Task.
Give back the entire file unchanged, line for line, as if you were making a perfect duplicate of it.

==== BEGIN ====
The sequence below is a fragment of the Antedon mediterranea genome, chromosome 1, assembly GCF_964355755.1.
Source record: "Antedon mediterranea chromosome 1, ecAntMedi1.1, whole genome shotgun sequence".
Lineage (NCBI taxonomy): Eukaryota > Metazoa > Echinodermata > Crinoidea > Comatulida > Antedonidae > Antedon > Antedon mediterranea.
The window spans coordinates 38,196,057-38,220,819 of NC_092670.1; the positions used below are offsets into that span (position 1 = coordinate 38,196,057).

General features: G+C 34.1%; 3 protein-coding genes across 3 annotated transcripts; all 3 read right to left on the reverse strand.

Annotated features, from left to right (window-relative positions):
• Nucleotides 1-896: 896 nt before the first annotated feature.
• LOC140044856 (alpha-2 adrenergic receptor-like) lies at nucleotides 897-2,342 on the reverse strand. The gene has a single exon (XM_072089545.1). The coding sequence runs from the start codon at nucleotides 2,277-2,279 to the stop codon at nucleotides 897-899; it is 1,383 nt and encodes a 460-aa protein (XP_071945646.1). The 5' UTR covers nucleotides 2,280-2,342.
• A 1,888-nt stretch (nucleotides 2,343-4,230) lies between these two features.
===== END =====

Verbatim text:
The sequence below is a fragment of the Antedon mediterranea genome, chromosome 1, assembly GCF_964355755.1.
Source record: "Antedon mediterranea chromosome 1, ecAntMedi1.1, whole genome shotgun sequence".
Lineage (NCBI taxonomy): Eukaryota > Metazoa > Echinodermata > Crinoidea > Comatulida > Antedonidae > Antedon > Antedon mediterranea.
The window spans coordinates 38,196,057-38,220,819 of NC_092670.1; the positions used below are offsets into that span (position 1 = coordinate 38,196,057).

General features: G+C 34.1%; 3 protein-coding genes across 3 annotated transcripts; all 3 read right to left on the reverse strand.

Annotated features, from left to right (window-relative positions):
• Nucleotides 1-896: 896 nt before the first annotated feature.
• LOC140044856 (alpha-2 adrenergic receptor-like) lies at nucleotides 897-2,342 on the reverse strand. The gene has a single exon (XM_072089545.1). The coding sequence runs from the start codon at nucleotides 2,277-2,279 to the stop codon at nucleotides 897-899; it is 1,383 nt and encodes a 460-aa protein (XP_071945646.1). The 5' UTR covers nucleotides 2,280-2,342.
• A 1,888-nt stretch (nucleotides 2,343-4,230) lies between these two features.